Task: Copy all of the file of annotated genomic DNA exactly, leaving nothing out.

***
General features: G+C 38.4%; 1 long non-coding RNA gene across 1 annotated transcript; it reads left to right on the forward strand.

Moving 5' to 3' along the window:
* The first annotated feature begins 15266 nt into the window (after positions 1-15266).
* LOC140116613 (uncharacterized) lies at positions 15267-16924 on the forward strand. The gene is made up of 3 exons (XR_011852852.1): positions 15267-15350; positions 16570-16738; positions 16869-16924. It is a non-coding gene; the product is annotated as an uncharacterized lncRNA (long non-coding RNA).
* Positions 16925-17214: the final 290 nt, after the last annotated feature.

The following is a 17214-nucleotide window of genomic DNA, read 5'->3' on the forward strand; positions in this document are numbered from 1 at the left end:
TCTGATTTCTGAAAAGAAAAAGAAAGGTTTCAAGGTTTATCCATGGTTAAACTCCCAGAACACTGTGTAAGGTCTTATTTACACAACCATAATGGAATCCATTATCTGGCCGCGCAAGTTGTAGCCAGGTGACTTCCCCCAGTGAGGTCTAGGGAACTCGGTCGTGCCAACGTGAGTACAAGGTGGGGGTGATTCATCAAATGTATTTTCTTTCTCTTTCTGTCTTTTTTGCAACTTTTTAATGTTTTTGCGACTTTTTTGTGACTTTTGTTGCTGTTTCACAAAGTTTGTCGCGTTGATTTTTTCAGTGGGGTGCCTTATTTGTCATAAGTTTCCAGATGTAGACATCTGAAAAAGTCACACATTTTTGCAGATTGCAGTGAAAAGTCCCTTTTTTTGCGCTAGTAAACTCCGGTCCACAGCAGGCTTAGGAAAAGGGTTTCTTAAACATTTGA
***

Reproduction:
General features: G+C 38.4%; 1 long non-coding RNA gene across 1 annotated transcript; it reads left to right on the forward strand.

Moving 5' to 3' along the window:
* The first annotated feature begins 15266 nt into the window (after positions 1-15266).
* LOC140116613 (uncharacterized) lies at positions 15267-16924 on the forward strand. The gene is made up of 3 exons (XR_011852852.1): positions 15267-15350; positions 16570-16738; positions 16869-16924. It is a non-coding gene; the product is annotated as an uncharacterized lncRNA (long non-coding RNA).
* Positions 16925-17214: the final 290 nt, after the last annotated feature.

The following is a 17214-nucleotide window of genomic DNA, read 5'->3' on the forward strand; positions in this document are numbered from 1 at the left end:
TCTGATTTCTGAAAAGAAAAAGAAAGGTTTCAAGGTTTATCCATGGTTAAACTCCCAGAACACTGTGTAAGGTCTTATTTACACAACCATAATGGAATCCATTATCTGGCCGCGCAAGTTGTAGCCAGGTGACTTCCCCCAGTGAGGTCTAGGGAACTCGGTCGTGCCAACGTGAGTACAAGGTGGGGGTGATTCATCAAATGTATTTTCTTTCTCTTTCTGTCTTTTTTGCAACTTTTTAATGTTTTTGCGACTTTTTTGTGACTTTTGTTGCTGTTTCACAAAGTTTGTCGCGTTGATTTTTTCAGTGGGGTGCCTTATTTGTCATAAGTTTCCAGATGTAGACATCTGAAAAAGTCACACATTTTTGCAGATTGCAGTGAAAAGTCCCTTTTTTTGCGCTAGTAAACTCCGGTCCACAGCAGGCTTAGGAAAAGGGTTTCTTAAACATTTGA